Grace: A deep awareness of the pain suffered by those damned to hell, so that if I should forget the love of the Eternal Lord, at least the fear of punishment will help me to avoid sin.
Text for Prayer: Revelation 14:6-11
Reflection: I was away on a retreat this weekend at a retreat center in a rural area where there must be a high mineral content to the water. Disturbingly, for the retreatant who desires to take a shower at this locale, the water has a rather eggy smell and leaves the skin feeling slimy and soapy, even after all the soap has been rinsed away. Other amenities, such as beautiful, peaceful grounds and a lovely chapel tend to compensate for this annoyance and, as far as I know, all of our students had a splendid retreat in spite of the stinky water.
What does any of this have to do with the Spiritual Exercises of St. Ignatius of Loyola? Interestingly enough, in the fifth exercise of the First Week of the Exercises, St. Ignatius invites us to spend a little time contemplating the bitter smell of sulphur—using the interior sense of our imagination. This is one of the first instances in the Exercises of the method of prayer that St. Ignatius calls the application of the senses. An application of the senses is when our contemplation takes on a deeper richness through the application of our senses of sight, hearing, touch, smell, and even taste to the material being contemplated. In this case, the application of the senses is employed in order to help us to meditate on hell.
Hell is something we tend not to think about too much these days. Because of this, I think there’s much wisdom in St. Ignatius’ approach of contemplating hell not just through an intellectual exercise in which we might consider what purpose hell serves or why souls go there, but rather to contemplate it through a visceral journey of the imagination in which we experience in an almost real way the terrors of hell, thus becoming thoroughly convinced that it is a place or state where we never, ever want to wind up.
When considering why St. Ignatius wants us to meditate on hell, we should recall that he is trying to help us to become Catholic and Christian to the core. He wants us to have a solid foundation so that we will always strive to do God’s will and order our lives to His praise and service, even during times when temptations are strong we do not clearly perceive God’s closeness and tender love. For this reason, Ignatius recommends a meditation on hell so that, even if we were at some point to forget the love the Eternal Lord, nevertheless a healthy dread of hell would be enough to prevent us from sinning.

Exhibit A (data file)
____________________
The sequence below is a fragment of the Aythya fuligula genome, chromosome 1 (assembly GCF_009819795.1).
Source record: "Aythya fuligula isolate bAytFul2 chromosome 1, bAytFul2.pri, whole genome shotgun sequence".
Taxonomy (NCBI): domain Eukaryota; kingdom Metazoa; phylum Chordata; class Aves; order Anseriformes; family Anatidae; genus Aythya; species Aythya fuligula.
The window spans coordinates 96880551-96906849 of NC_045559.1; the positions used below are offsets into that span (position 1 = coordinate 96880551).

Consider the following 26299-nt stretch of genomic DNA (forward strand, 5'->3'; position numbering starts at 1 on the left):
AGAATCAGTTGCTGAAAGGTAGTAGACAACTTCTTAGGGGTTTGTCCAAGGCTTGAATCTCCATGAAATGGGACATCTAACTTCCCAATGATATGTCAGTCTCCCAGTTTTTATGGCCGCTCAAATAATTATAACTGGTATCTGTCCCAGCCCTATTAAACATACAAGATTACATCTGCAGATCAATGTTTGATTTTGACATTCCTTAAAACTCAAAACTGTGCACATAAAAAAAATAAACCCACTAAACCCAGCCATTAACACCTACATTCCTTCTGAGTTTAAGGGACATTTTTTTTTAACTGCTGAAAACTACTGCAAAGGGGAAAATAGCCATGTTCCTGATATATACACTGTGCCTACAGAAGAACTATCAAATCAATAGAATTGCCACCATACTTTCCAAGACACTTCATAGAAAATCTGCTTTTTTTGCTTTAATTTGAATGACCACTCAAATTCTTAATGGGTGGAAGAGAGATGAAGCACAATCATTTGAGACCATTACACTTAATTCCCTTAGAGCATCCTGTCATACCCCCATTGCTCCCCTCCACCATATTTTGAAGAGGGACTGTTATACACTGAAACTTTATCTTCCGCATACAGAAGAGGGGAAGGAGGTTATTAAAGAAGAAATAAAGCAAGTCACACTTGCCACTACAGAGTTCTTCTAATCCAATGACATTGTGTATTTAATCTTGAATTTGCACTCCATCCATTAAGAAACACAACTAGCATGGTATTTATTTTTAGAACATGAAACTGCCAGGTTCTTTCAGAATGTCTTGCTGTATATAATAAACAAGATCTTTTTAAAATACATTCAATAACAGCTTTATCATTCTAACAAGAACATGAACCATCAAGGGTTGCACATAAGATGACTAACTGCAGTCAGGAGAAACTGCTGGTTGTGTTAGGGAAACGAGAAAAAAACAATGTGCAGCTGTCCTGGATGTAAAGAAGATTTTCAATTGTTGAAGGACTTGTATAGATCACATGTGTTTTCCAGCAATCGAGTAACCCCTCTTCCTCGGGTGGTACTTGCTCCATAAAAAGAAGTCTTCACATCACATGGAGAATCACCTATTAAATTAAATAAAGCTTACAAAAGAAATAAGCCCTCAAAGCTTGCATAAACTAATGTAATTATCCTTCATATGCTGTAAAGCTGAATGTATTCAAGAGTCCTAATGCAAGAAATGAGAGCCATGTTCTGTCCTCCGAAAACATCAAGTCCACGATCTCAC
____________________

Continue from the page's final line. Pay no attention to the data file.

With this in mind, we can think about how to use our five senses to contemplate hell. For some individuals, a traditional vision of hell replete with fire, smoke, and brimstone will work well. In this case, you can use your mind’s eye to see souls trapped in the inescapable flames of hell. Picture their bodies and faces as they suffer and inspect carefully with your sense of vision this dreadful sight. Likewise, use your sense of hearing to listen to the screaming and groaning of the condemned souls and the wail of the demons who torment them. Use your olfactory sense to smell the smoke and burning sulphur that fills the whole expanse of hell. Taste the bitterness of the tears that are shed with remorse in hell and the sadness of souls that can never be forgiven. Finally, touch the flames that surround and imprison the souls of the damned.
On the other hand, you may find it easier to contemplate hell based on hellish experiences from our present lives. St. Ignatius says that when we listen to the wailing and screaming in hell, we can imagine that we hear people screaming blasphemies against Christ and against all His saints. Certainly all of us have had the sad experience of hearing hateful speech uttered against the Lord and His disciples. What would it be like to listen to speech like this without interruption for all eternity? My personal fear of hell is based on the idea that hell is a place where intelligibility and rational communication are no longer possible, since sin is, after all, opposed to reason. What would it feel like to be forever trapped in a place where meaningful communication were no longer possible? You may find it helpful to spend some time imagining how painful such an experience would be.
However you choose to imagine hell, consider what would be most bitter, most offensive, most painful for you to endure, and imagine being stuck in such a condition for all eternity without so much as a drop of water to bring you relief (Lk 16:24). But then—and this is very important—conclude the meditation with a very tender one-on-one conversation with Jesus. Think of all the souls that, for some reason or other, may have ended up in hell. Talk to Jesus about the fact that He has decided to spare you from this pain and torment. Tell Him sincerely from your heart that you are grateful for all the mercies and kindnesses that He has showered upon you up to the present moment. Finally, conclude with gratitude in your heart for being saved in Christ Jesus and not condemned to hell by praying an Our Father.